Utilities Still Need Help With Their AMI

Despite the fact that AMI actually originated at utilities—or at least the predecessor AMR did—some utilities still are struggling with all the data they are now generating.  That seems to be particularly true of smaller co-operative or publicly owned utilities, which are now required to gather more information than they think they will ever need.
The problem is that the federal government threw a lot of money at encouraging utilities to install the new two-way metering systems and it was the topic du jour for months on end.  Many utilities applied for and received grants, installed the systems and now are just “storing” multiple meter reads per day.  This is a fine example of how well our regulatory government works; until you realize that after installation, no one knew what to do with all the extra information, and now they aren’t actually doing anythingwith it.  Also, other utilities installed the systems without grants and now are paying for them with little to show in return for their investment.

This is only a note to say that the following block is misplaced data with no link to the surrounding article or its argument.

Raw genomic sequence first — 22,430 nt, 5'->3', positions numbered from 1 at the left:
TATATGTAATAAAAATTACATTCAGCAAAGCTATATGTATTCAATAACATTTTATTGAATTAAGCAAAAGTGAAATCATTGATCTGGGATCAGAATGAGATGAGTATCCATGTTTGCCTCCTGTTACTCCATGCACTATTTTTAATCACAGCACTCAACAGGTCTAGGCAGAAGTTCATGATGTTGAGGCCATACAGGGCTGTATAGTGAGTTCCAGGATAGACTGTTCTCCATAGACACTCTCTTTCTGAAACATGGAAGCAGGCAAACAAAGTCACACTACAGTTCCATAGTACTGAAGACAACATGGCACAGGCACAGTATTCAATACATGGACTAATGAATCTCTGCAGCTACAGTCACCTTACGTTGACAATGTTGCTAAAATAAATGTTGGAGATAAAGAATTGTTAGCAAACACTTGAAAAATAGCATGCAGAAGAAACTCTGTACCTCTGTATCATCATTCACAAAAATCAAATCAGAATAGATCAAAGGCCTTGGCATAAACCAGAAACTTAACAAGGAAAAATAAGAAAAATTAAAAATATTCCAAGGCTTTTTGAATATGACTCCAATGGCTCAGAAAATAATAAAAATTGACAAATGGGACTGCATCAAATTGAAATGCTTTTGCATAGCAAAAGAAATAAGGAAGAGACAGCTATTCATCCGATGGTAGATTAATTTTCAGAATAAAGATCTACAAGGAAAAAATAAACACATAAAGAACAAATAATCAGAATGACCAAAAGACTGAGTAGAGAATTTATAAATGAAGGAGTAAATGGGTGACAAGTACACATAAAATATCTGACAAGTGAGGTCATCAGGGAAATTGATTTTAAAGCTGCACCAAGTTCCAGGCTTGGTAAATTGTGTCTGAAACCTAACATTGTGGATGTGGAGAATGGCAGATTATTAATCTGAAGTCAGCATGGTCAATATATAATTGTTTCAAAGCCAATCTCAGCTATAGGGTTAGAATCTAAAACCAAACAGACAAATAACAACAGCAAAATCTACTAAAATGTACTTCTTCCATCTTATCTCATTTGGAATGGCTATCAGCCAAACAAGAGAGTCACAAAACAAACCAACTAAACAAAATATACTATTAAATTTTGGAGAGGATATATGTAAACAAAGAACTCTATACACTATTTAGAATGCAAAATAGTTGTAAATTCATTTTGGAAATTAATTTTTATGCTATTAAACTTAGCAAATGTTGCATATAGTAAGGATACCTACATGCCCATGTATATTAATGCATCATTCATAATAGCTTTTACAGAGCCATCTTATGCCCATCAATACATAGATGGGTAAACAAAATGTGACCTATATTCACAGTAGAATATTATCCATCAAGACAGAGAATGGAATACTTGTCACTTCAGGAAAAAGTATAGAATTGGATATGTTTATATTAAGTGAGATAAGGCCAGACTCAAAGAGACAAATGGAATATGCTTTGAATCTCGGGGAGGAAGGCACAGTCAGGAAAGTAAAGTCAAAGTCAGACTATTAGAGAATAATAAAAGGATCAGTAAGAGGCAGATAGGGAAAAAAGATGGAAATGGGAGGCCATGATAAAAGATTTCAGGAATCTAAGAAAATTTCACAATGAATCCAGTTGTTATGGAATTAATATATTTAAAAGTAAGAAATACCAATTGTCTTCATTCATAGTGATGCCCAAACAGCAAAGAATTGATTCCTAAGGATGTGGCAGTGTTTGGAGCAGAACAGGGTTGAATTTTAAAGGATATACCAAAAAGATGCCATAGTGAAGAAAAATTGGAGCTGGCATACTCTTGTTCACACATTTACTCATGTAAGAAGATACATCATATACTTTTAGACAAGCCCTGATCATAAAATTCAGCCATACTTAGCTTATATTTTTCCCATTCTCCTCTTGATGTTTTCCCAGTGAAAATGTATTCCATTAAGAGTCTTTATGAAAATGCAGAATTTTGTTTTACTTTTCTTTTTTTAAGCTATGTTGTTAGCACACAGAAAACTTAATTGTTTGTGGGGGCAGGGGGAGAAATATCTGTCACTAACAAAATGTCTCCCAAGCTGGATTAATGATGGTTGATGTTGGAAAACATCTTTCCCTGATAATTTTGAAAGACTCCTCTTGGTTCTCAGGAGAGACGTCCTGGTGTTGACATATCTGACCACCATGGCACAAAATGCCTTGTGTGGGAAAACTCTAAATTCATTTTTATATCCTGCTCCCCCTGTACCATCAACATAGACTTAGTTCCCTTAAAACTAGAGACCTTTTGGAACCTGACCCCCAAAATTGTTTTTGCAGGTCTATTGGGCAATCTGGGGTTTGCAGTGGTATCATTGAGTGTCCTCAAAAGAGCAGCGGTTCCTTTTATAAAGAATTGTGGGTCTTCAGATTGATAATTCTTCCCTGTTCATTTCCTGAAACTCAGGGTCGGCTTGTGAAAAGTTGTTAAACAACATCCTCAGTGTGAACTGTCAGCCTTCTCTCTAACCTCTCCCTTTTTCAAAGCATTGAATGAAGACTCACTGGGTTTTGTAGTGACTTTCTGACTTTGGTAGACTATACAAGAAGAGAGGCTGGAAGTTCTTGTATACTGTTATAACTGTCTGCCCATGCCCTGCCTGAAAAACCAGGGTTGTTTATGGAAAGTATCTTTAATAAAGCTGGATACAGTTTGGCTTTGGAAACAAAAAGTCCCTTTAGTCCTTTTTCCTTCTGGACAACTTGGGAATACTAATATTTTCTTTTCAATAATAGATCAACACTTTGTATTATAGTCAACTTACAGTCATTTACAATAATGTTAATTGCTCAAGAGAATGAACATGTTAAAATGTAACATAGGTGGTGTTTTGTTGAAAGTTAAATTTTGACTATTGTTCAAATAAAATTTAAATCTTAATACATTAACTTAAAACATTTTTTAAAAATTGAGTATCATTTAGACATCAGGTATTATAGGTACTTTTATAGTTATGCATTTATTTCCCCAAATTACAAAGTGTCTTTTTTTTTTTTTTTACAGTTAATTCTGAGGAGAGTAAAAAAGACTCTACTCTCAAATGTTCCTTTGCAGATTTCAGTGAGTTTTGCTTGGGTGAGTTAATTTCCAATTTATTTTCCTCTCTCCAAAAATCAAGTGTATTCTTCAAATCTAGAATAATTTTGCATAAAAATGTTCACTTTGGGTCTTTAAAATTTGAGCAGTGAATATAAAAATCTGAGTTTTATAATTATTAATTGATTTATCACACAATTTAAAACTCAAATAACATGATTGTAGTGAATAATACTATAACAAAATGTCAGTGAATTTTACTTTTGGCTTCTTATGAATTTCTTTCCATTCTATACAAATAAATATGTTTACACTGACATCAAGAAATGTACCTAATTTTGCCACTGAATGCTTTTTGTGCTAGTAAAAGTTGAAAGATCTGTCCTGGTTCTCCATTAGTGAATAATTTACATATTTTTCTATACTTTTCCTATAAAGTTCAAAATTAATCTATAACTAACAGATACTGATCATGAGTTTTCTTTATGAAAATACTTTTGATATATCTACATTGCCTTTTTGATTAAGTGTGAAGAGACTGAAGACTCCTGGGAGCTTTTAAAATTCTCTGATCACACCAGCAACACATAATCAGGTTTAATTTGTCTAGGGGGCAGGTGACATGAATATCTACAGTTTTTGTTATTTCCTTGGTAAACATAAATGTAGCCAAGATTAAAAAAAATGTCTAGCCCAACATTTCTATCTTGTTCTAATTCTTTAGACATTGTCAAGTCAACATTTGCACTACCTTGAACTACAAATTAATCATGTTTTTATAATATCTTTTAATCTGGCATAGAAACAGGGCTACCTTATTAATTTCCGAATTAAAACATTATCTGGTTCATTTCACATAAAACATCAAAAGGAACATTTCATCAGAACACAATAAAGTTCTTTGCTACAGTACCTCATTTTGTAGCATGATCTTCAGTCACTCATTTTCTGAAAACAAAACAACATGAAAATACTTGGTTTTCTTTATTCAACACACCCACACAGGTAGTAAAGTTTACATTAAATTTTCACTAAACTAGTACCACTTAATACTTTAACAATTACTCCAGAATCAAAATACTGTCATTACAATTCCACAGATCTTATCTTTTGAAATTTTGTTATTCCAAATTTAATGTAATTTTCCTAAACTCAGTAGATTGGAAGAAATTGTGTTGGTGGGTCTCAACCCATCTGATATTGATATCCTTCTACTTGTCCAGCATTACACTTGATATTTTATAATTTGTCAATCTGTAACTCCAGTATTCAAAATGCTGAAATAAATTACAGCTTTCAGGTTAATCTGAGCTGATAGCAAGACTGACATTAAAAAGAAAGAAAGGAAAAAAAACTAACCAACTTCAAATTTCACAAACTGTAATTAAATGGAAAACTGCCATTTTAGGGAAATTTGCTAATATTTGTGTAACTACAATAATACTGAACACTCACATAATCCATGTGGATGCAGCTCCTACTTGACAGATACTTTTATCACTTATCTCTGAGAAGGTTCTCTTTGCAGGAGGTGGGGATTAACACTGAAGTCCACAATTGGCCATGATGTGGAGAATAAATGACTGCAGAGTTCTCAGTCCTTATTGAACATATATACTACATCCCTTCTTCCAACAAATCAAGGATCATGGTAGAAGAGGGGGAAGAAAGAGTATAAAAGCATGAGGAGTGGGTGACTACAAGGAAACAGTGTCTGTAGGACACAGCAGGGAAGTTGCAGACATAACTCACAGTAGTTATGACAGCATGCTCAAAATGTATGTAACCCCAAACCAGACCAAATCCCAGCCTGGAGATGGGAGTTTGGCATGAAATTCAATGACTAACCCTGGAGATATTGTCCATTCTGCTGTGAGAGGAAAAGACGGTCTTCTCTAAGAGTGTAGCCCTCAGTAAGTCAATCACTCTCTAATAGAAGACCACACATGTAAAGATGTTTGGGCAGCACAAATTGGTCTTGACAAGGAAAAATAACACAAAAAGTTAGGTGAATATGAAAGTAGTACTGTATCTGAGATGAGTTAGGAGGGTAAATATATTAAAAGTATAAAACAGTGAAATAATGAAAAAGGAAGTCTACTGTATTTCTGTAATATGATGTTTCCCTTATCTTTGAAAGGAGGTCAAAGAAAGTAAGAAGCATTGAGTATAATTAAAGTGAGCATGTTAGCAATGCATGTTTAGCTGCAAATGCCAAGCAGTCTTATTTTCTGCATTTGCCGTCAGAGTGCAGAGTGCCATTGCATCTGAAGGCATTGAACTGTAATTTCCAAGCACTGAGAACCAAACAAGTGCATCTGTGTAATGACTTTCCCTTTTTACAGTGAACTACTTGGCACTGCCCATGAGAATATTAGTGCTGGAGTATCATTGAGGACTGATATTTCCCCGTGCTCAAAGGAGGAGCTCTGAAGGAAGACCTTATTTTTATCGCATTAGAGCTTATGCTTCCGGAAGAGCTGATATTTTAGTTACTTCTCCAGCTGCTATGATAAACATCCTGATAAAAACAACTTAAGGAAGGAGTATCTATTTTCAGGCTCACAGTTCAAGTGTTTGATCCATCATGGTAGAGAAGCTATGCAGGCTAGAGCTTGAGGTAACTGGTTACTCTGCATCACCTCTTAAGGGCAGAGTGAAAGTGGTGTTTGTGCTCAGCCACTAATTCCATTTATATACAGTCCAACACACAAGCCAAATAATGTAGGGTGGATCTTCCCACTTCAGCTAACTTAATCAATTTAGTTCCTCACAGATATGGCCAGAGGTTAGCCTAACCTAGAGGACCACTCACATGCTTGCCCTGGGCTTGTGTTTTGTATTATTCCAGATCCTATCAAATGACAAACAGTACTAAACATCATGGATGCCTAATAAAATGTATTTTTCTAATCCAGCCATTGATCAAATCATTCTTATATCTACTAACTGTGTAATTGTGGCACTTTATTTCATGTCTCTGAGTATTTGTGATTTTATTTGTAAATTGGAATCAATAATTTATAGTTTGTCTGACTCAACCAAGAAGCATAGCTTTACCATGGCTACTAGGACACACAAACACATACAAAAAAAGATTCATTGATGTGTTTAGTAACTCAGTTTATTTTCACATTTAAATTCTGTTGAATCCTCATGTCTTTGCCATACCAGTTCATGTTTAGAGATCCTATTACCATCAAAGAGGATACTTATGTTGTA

All of that data will pile up and eventually have to be discarded in time if it can not be incorporated, through analytics and business intelligence, throughout the enterprise.  This requires that all levels of the utility be involved; from senior management down to the customer service, engineering, operations and other departments.  It can serve to orient the utility into dealing with the brave new world of “smart grid”.  Otherwise, it’s just a waste of money and time.
–Warren B. Causey

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